Quantum
Computing for Computer Scientist
Winter
2019
Instructor: Pierre Boulanger Office
hours: after
class or by appointment Prerequisites: Students should be comfortable
with linear algebra concepts such as unitary and Hermitian matrices. They
should also have basic knowledge of probability theory. Prior knowledge
of quantum mechanics is helpful but not required. Course Description: This
course is an introduction to theory and applications of quantum information
and quantum computation, from the perspective of computer science. The course
will cover classical information theory, compression of quantum information,
quantum entanglement, efficient quantum algorithms, quantum error-correcting
codes, fault-tolerant quantum computation, and quantum machine learning. The
course will also cover physical implementations of quantum computation into
real quantum computers and their programming languages using real-world
examples utilizing a state-of-the-art quantum technology through the IBM Q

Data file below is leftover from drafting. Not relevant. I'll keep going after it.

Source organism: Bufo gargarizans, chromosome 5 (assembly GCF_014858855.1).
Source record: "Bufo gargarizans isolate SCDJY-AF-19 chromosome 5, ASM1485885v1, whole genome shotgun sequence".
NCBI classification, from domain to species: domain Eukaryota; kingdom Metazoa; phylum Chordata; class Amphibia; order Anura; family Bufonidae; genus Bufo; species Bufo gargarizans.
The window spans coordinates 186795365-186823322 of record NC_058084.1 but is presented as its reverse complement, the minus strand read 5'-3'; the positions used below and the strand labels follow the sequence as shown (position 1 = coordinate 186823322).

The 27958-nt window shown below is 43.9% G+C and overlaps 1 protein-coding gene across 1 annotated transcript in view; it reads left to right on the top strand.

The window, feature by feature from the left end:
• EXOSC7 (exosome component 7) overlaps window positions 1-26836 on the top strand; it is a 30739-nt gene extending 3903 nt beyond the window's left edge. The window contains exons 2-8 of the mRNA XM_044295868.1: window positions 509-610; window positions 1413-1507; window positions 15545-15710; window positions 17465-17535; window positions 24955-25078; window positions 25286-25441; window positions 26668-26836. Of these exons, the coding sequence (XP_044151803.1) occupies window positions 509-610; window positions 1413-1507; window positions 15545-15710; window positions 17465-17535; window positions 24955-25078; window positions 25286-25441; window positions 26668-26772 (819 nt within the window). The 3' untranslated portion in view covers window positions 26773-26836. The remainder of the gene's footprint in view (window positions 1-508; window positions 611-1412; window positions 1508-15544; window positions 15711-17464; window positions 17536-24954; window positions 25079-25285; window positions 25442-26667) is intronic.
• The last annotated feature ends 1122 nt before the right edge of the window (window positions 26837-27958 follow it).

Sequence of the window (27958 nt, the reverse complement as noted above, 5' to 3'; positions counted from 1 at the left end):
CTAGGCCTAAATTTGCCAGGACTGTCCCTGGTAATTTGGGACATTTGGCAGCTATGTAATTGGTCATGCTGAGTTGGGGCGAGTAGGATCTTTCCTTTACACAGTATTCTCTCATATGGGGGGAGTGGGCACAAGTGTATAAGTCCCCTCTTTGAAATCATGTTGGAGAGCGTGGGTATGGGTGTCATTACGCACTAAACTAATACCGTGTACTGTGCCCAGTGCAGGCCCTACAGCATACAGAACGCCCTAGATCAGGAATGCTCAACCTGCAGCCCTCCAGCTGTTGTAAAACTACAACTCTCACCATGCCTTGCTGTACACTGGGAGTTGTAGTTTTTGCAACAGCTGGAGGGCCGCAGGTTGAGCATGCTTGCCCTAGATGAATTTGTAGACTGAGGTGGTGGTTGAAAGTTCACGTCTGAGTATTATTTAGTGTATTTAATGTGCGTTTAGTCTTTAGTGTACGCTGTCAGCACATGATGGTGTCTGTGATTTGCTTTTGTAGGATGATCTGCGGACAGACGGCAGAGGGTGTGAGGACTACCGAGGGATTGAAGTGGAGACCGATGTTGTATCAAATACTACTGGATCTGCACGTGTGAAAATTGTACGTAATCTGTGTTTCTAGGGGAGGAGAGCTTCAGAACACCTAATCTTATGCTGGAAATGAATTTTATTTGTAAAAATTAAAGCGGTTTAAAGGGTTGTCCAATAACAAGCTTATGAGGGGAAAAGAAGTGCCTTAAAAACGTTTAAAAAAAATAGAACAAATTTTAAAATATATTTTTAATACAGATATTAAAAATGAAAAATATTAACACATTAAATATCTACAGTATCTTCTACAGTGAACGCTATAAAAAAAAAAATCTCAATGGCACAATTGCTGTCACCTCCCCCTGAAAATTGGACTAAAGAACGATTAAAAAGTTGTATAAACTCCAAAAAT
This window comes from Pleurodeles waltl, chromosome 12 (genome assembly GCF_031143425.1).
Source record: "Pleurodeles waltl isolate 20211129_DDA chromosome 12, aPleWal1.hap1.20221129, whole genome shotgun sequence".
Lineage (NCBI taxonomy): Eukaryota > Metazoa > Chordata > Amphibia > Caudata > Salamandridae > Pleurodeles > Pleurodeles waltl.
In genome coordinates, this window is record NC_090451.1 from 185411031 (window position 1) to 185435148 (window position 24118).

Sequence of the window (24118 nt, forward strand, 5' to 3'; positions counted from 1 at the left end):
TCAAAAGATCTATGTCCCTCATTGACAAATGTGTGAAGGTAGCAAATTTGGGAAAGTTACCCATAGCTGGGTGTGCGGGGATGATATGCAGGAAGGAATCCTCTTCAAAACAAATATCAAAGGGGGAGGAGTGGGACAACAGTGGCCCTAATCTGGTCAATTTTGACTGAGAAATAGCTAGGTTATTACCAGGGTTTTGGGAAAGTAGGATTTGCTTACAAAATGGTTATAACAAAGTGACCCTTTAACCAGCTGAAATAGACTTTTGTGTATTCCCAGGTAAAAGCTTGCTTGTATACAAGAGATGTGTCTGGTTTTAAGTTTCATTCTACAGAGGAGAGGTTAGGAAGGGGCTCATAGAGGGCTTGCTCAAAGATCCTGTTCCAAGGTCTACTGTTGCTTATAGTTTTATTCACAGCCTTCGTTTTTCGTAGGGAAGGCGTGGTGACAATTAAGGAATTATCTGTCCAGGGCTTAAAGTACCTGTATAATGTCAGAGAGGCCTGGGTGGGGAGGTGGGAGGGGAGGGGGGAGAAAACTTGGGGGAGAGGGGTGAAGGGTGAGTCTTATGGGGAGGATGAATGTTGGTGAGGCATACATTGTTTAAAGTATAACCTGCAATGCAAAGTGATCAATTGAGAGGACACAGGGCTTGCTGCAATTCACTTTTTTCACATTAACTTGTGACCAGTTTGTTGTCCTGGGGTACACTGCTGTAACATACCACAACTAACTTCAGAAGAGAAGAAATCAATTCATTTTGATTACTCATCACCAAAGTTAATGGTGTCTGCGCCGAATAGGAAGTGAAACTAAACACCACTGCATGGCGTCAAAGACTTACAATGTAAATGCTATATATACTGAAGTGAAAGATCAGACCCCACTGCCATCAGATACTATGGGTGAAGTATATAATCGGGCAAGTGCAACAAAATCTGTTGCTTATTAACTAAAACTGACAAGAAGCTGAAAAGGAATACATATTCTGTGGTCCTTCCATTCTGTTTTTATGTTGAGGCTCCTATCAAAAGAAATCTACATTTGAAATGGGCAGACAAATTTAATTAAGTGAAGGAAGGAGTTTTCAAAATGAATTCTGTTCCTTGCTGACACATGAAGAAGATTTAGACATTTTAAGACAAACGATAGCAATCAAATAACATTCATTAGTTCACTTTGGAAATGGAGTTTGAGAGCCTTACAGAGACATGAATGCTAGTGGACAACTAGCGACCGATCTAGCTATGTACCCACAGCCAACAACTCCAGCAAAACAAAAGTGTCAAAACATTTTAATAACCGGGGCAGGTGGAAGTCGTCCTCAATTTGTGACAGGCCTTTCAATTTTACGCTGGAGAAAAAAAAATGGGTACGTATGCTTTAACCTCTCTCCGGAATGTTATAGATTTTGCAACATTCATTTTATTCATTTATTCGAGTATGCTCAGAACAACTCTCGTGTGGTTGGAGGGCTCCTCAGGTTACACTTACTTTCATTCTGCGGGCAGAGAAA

Experience, Microsoft Quantum Development Kit,
and D-Wave . Topics to be covered will likely include: o Introduction, bra-ket
notation, unitary operations, orthogonal measurements, n-qubit states,
entanglement, single-qubit and controlled operations o Super
dense coding, incomplete measurements, quantum teleportation o Quantum
Computing Computer Architectures o Quantum
Computing Languages o The
quantum circuit model of computation o Quantum error-correcting codes and
fault-tolerance o Basic quantum algorithms like Deutsch-Josza, Simon, and Grover o Shor's factoring algorithm o Computational complexity theory o Quantum entanglement, teleportation, and Bell
inequalities o Quantum Fourier transforms and the hidden
subgroup problem o Quantum query complexity, span programs, and
the adversary method o Density matrices, state discrimination,
tomography o Von Neumann entropy and Holevo's
bound o Quantum machine learning Evaluation o The course
evaluation will consist of 5 assignments (10% each) on basic quantum theory
and algorithmic. Some assignments will also involve programming real quantum
computers using web enabled IBM Q. o Most of the
marks will be on a final project (50%) that must include basic quantum
computing applications and its implementation on a real quantum computer or a
simulator. Texts and other references o (Primary reference) An Introduction to Quantum
Computation, P. Kaye, R. Laflamme, M. Mosca
(Oxford University Press, 2007) o Quantum Computation and Quantum Information, Michael A. Nielsen and Isaac L. Chuang (Cambridge
University Press, 2000) o Quantum Computation Since Democritus, Scott Aaronson (Cambridge University Press, 2012). |